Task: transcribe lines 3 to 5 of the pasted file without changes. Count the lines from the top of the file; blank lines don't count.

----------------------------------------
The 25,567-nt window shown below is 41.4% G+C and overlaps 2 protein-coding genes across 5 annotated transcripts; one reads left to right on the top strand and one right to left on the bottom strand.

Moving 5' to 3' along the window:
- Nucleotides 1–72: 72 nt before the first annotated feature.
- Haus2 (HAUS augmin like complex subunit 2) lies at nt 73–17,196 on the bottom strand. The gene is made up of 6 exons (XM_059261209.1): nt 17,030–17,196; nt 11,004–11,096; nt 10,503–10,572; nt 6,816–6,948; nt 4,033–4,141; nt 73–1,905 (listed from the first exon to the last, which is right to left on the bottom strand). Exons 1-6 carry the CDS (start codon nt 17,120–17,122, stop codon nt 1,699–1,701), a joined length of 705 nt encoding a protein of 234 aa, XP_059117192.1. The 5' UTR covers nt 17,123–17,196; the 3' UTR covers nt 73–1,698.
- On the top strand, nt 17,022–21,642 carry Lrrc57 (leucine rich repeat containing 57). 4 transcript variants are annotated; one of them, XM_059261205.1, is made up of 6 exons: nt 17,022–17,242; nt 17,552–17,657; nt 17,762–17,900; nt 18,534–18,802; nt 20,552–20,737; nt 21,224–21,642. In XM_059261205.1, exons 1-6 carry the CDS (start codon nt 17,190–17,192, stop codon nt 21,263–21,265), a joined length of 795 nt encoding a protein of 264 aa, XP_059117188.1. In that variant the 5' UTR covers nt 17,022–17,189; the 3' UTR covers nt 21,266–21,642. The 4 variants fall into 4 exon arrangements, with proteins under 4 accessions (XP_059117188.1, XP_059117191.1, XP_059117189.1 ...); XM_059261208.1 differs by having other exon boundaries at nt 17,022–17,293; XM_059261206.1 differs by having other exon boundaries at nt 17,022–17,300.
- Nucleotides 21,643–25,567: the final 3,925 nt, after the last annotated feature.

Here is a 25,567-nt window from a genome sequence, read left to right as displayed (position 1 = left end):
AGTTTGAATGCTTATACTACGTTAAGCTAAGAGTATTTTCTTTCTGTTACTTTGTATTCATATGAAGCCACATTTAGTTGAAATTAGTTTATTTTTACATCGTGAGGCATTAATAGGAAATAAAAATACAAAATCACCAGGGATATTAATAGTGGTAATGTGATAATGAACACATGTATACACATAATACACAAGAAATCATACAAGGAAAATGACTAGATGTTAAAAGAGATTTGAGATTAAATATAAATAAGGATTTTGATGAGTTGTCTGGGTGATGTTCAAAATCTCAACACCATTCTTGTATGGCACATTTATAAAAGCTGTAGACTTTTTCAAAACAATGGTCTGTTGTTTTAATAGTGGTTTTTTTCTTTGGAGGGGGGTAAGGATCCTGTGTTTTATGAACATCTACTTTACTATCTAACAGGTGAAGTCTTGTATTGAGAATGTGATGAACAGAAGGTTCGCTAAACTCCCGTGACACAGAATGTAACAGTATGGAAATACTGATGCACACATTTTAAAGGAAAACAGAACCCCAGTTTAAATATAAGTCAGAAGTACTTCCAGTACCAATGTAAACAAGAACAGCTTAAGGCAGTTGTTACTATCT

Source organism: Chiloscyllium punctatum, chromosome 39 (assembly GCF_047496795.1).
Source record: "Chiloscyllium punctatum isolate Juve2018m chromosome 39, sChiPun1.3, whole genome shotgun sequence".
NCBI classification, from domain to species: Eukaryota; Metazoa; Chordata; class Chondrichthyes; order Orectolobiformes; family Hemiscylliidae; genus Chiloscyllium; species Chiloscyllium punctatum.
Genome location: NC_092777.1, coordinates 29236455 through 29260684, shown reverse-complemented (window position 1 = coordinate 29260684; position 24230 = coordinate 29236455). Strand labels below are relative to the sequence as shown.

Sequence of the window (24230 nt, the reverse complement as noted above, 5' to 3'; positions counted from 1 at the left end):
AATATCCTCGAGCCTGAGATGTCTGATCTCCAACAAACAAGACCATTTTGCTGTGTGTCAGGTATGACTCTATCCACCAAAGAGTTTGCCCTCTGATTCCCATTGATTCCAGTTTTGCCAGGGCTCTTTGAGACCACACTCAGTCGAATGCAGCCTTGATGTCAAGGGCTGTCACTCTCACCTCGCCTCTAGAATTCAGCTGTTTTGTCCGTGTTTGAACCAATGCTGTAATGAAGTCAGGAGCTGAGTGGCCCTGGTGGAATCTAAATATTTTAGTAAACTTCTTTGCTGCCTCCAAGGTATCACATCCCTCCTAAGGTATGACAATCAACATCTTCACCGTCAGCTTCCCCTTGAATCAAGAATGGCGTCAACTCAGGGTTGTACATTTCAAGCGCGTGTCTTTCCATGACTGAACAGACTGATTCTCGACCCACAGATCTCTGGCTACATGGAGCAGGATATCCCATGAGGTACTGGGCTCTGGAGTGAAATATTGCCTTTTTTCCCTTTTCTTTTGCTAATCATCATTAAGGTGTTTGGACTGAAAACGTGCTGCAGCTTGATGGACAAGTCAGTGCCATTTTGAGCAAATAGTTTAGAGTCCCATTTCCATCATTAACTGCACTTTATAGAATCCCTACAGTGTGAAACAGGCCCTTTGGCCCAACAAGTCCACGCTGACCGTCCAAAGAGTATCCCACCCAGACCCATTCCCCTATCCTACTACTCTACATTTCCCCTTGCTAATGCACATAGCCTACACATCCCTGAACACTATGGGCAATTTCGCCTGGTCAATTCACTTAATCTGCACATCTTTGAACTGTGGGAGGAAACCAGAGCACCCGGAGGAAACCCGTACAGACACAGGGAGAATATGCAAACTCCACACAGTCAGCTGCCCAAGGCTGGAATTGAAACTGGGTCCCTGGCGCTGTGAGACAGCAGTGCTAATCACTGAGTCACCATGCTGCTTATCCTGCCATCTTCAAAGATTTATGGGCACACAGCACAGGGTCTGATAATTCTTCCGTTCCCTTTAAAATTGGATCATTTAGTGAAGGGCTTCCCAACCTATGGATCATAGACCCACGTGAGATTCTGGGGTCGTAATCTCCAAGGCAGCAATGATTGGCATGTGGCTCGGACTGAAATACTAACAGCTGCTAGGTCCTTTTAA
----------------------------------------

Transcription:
- Nucleotides 1–72: 72 nt before the first annotated feature.
- Haus2 (HAUS augmin like complex subunit 2) lies at nt 73–17,196 on the bottom strand. The gene is made up of 6 exons (XM_059261209.1): nt 17,030–17,196; nt 11,004–11,096; nt 10,503–10,572; nt 6,816–6,948; nt 4,033–4,141; nt 73–1,905 (listed from the first exon to the last, which is right to left on the bottom strand). Exons 1-6 carry the CDS (start codon nt 17,120–17,122, stop codon nt 1,699–1,701), a joined length of 705 nt encoding a protein of 234 aa, XP_059117192.1. The 5' UTR covers nt 17,123–17,196; the 3' UTR covers nt 73–1,698.
- On the top strand, nt 17,022–21,642 carry Lrrc57 (leucine rich repeat containing 57). 4 transcript variants are annotated; one of them, XM_059261205.1, is made up of 6 exons: nt 17,022–17,242; nt 17,552–17,657; nt 17,762–17,900; nt 18,534–18,802; nt 20,552–20,737; nt 21,224–21,642. In XM_059261205.1, exons 1-6 carry the CDS (start codon nt 17,190–17,192, stop codon nt 21,263–21,265), a joined length of 795 nt encoding a protein of 264 aa, XP_059117188.1. In that variant the 5' UTR covers nt 17,022–17,189; the 3' UTR covers nt 21,266–21,642. The 4 variants fall into 4 exon arrangements, with proteins under 4 accessions (XP_059117188.1, XP_059117191.1, XP_059117189.1 ...); XM_059261208.1 differs by having other exon boundaries at nt 17,022–17,293; XM_059261206.1 differs by having other exon boundaries at nt 17,022–17,300.